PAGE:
In 1921 Hughes contributed art to the Boston Post which serialized previously published novels including The Wings of Youth, The Elephant’s Board and Keep, and Miss Vannah of Our Adv. Shop.

Hughes exhibited a painting in the Provincetown Art Association’s Fourteenth Annual Exhibition of Paintings, Drawings and Prints which ran from July 29 to September 8, 1928. Her listing appeared as “39. Dorothy Stuart Hughes, Commercial Street, West End.” The following year Hughes was on the entertainment committee
 

American Newspaper Comics (2012) said Hughes created the panel, Angelina’s Line a Day, which ran from February 2, 1929 to April 4, 1942, in the Boston Post.

Hughes has not yet been found in the 1930 census. She and her mother were listed in the 1930 Boston directory at 60 Fenway. In the 1931 directory, commercial artist Hughes resided at “290 Mt Auburn W’town” and had a studio at “755 Boylston room 212”. The 1933 and 1934 Boston directories said Hughes was at 92A Pinckney. Two years later, Hughes lived at 352 Riverway.

In the 1940 census, Hughes resided in Rockport, Massachusetts at 34 Granite Street. She owned the house. Her occupation was commercial artist working in the newspaper industry. Hughes earned $3,315 in 1939. Gloucester and Rockport city directories, from 1939 to 1944, listed Hughes at the same address.

Records of Hughes whereabouts after 1944 have not been found. A 1955 Harvard Alumni Directory said Eric Duff Forsbergh was living at Hughes’ house in Rockport. It’s not clear if Hughes passed away or moved before 1955.

The Social Security Death Index does not have a “Dorothy Hughes” who was born on November 25, 1897 but it does have a possible match in “Dorothy Marsh”, born on that date, lived in Massachusetts and passed away April 1965.


Dorothy Hughes’ Brooklyn Daily Eagle Illustrations and Paper Dolls
August 16, 1910: The Three Little Travelers
April 21, 1912: A Vision of Spring
April 30, 1912: “Yum Yum”
May 14, 1912: Among the Blossoms
May 25, 1912: This Is Patricia, Our New Doll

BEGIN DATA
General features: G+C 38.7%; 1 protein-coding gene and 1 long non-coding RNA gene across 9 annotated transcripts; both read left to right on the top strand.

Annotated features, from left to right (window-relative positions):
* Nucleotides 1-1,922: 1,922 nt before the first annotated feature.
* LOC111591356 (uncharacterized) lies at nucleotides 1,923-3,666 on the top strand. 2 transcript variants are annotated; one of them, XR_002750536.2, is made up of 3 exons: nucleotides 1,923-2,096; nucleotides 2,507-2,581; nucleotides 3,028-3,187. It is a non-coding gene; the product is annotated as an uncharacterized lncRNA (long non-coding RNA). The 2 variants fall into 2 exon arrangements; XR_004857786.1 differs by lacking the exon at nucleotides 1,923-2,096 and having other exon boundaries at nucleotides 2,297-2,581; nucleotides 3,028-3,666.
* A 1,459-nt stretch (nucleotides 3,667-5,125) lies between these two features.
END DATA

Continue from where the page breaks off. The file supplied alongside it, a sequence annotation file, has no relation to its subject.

June 12, 1912: A Charming Pose
June 24, 1912: A Good Catch
June 26, 1912: Her Pet



October 7, 1912: Off to School
October 22, 1912: A Yachting Girl
November 9, 1912: Baby Bunting, His Clothes and Toys
January 6, 1913: The Twins
January 11, 1913: Jessie—Her Outfit
January 18, 1913: Dolly Jessie’s Outfit
February 14, 1913: Valentines and Young Artists Who Drew Them



March 19, 1913: Mistress Mary
March 22, 1913: The Easter Girl
March 29, 1913: Lucile—Part of Her New Spring Clothes
April 5, 1913: Lucile’s New Spring Clothes
May 29, 1913: Spring Maid
May 31, 1913: Jeanette—Some of Her New Summer Clothes
June 5, 1913: The June Bride
June 7, 1913: More of Jeanette’s New Summer Clothes
June 18, 1913: The Bathing Beauty
June 21, 1913: The Sweet Girl Graduate
July 9, 1913: The Tennis Girl
July 19, 1913: Fair Margaret and Her Up-to-Date Clothes
July 23, 1913: A Summer Girl
July 26, 1913: More Dresses for Margaret, the Popular Doll
August 5, 1913: A Summer Day’s Treat



August 26, 1913: The Midsummer Girl
September 30, 1913: Feeding the Squirrels
October 7, 1913: The New Fall Hat
October 23, 1913: Autumn
October 31, 1913: Prize Winners in the Eagle’s Halloween Contest
November 7, 1913: The First Peep
November 13, 1913: The Bumped Head
February 26, 1914: Former Junior Member Successful
March 13, 1914: “Now I Lay Me Down to Sleep”
December 24, 1914: Under the Mistletoe
January 2, 1916: Baby’s Five Senses, No. 1—Sense of Light
January 9, 1916: Baby’s Five Senses, No. 2—Sense of Taste
January 16, 1916: Baby’s Five Senses, No. 3—Sense of Hearing



January 23, 1916: Baby’s Five Senses, No. 4—Sense of Touch
January 30, 1916: Baby’s Five Senses, No. 5—The Sense of Smell
December 22, 1918: The Junior Eagle Hall of Fame No. IX.—Dorothy Hughes

Dorothy Hughes’ Motion Picture Magazine Illustrations and News
March 1914
page 136
page 141

April 1914
page 56
pages 134–135



May 1914
page 139

June 1914
pages 134–135

July 1914
pages 134–135
page 137

August 1914
pages 134–135
page 142

September 1914
pages 134–135
page 150
page 152

October 1914
page 135
page 139
page 148

November 1914
pages 136–137



December 1914
pages 134–135

January 1915
page 135
page 139
page 152

February 1915
pages 134–135
page 141

March 1915
page 135
page 140

April 1915
page 135
page 140

May 1915